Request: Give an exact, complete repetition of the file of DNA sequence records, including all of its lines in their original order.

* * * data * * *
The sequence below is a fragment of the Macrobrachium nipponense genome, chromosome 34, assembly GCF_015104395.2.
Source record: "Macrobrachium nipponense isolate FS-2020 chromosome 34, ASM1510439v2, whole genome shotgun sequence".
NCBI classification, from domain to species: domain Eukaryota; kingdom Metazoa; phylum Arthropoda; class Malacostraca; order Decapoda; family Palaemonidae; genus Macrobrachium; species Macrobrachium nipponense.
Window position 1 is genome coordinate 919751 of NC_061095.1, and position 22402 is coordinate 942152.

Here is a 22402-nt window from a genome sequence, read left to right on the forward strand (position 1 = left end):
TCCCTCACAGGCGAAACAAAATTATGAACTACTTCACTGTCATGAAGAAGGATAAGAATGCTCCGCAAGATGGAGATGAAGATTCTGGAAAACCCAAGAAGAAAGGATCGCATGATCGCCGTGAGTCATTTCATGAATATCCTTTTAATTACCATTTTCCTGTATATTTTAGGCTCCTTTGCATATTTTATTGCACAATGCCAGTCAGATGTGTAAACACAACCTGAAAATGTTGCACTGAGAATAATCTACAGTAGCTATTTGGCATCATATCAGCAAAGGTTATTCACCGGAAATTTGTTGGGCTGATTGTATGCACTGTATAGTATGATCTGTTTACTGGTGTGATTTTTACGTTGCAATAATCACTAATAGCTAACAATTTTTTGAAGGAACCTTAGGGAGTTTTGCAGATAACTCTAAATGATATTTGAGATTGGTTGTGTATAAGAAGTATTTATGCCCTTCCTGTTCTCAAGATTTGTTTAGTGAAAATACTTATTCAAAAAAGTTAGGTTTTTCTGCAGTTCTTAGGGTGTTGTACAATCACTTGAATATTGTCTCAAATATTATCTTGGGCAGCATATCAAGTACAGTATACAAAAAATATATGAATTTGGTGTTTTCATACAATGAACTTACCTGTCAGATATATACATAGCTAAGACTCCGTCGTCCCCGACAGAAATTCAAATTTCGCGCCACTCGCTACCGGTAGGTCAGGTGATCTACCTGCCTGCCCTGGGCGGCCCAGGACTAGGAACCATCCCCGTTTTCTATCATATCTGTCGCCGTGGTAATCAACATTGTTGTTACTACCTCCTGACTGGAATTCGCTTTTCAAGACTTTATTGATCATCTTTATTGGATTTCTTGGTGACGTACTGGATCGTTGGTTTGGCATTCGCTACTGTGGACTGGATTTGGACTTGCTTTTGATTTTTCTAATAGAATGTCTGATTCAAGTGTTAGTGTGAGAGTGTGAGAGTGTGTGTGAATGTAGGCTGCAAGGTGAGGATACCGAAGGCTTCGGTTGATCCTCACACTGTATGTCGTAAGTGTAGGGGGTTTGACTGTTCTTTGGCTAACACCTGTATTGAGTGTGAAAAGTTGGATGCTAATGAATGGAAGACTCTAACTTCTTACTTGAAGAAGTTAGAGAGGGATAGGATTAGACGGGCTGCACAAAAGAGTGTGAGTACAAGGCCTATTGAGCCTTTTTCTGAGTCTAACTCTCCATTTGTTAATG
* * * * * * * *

The sequence below is a fragment of the Macrobrachium nipponense genome, chromosome 34, assembly GCF_015104395.2.
Source record: "Macrobrachium nipponense isolate FS-2020 chromosome 34, ASM1510439v2, whole genome shotgun sequence".
NCBI classification, from domain to species: domain Eukaryota; kingdom Metazoa; phylum Arthropoda; class Malacostraca; order Decapoda; family Palaemonidae; genus Macrobrachium; species Macrobrachium nipponense.
Window position 1 is genome coordinate 919751 of NC_061095.1, and position 22402 is coordinate 942152.

Here is a 22402-nt window from a genome sequence, read left to right on the forward strand (position 1 = left end):
TCCCTCACAGGCGAAACAAAATTATGAACTACTTCACTGTCATGAAGAAGGATAAGAATGCTCCGCAAGATGGAGATGAAGATTCTGGAAAACCCAAGAAGAAAGGATCGCATGATCGCCGTGAGTCATTTCATGAATATCCTTTTAATTACCATTTTCCTGTATATTTTAGGCTCCTTTGCATATTTTATTGCACAATGCCAGTCAGATGTGTAAACACAACCTGAAAATGTTGCACTGAGAATAATCTACAGTAGCTATTTGGCATCATATCAGCAAAGGTTATTCACCGGAAATTTGTTGGGCTGATTGTATGCACTGTATAGTATGATCTGTTTACTGGTGTGATTTTTACGTTGCAATAATCACTAATAGCTAACAATTTTTTGAAGGAACCTTAGGGAGTTTTGCAGATAACTCTAAATGATATTTGAGATTGGTTGTGTATAAGAAGTATTTATGCCCTTCCTGTTCTCAAGATTTGTTTAGTGAAAATACTTATTCAAAAAAGTTAGGTTTTTCTGCAGTTCTTAGGGTGTTGTACAATCACTTGAATATTGTCTCAAATATTATCTTGGGCAGCATATCAAGTACAGTATACAAAAAATATATGAATTTGGTGTTTTCATACAATGAACTTACCTGTCAGATATATACATAGCTAAGACTCCGTCGTCCCCGACAGAAATTCAAATTTCGCGCCACTCGCTACCGGTAGGTCAGGTGATCTACCTGCCTGCCCTGGGCGGCCCAGGACTAGGAACCATCCCCGTTTTCTATCATATCTGTCGCCGTGGTAATCAACATTGTTGTTACTACCTCCTGACTGGAATTCGCTTTTCAAGACTTTATTGATCATCTTTATTGGATTTCTTGGTGACGTACTGGATCGTTGGTTTGGCATTCGCTACTGTGGACTGGATTTGGACTTGCTTTTGATTTTTCTAATAGAATGTCTGATTCAAGTGTTAGTGTGAGAGTGTGAGAGTGTGTGTGAATGTAGGCTGCAAGGTGAGGATACCGAAGGCTTCGGTTGATCCTCACACTGTATGTCGTAAGTGTAGGGGGTTTGACTGTTCTTTGGCTAACACCTGTATTGAGTGTGAAAAGTTGGATGCTAATGAATGGAAGACTCTAACTTCTTACTTGAAGAAGTTAGAGAGGGATAGGATTAGACGGGCTGCACAAAAGAGTGTGAGTACAAGGCCTATTGAGCCTTTTTCTGAGTCTAACTCTCCATTTGTTAATG